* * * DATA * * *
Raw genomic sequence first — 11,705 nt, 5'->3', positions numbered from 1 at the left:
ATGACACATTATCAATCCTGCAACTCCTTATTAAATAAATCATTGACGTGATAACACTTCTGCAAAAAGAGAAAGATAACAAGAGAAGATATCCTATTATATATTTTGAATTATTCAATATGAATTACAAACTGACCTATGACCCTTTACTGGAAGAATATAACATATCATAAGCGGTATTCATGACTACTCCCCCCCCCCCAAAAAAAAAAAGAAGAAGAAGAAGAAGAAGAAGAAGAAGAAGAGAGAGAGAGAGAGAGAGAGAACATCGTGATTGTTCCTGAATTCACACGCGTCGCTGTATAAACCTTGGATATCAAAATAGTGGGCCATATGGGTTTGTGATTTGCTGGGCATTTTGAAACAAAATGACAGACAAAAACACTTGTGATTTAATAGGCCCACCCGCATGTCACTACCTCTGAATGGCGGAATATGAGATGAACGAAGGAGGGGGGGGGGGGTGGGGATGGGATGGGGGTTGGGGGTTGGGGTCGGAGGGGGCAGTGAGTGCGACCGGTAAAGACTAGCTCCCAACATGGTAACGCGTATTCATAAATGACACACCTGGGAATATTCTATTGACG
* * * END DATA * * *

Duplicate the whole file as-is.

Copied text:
Raw genomic sequence first — 11,705 nt, 5'->3', positions numbered from 1 at the left:
ATGACACATTATCAATCCTGCAACTCCTTATTAAATAAATCATTGACGTGATAACACTTCTGCAAAAAGAGAAAGATAACAAGAGAAGATATCCTATTATATATTTTGAATTATTCAATATGAATTACAAACTGACCTATGACCCTTTACTGGAAGAATATAACATATCATAAGCGGTATTCATGACTACTCCCCCCCCCCCAAAAAAAAAAAGAAGAAGAAGAAGAAGAAGAAGAAGAAGAAGAGAGAGAGAGAGAGAGAGAGAACATCGTGATTGTTCCTGAATTCACACGCGTCGCTGTATAAACCTTGGATATCAAAATAGTGGGCCATATGGGTTTGTGATTTGCTGGGCATTTTGAAACAAAATGACAGACAAAAACACTTGTGATTTAATAGGCCCACCCGCATGTCACTACCTCTGAATGGCGGAATATGAGATGAACGAAGGAGGGGGGGGGGGGTGGGGATGGGATGGGGGTTGGGGGTTGGGGTCGGAGGGGGCAGTGAGTGCGACCGGTAAAGACTAGCTCCCAACATGGTAACGCGTATTCATAAATGACACACCTGGGAATATTCTATTGACG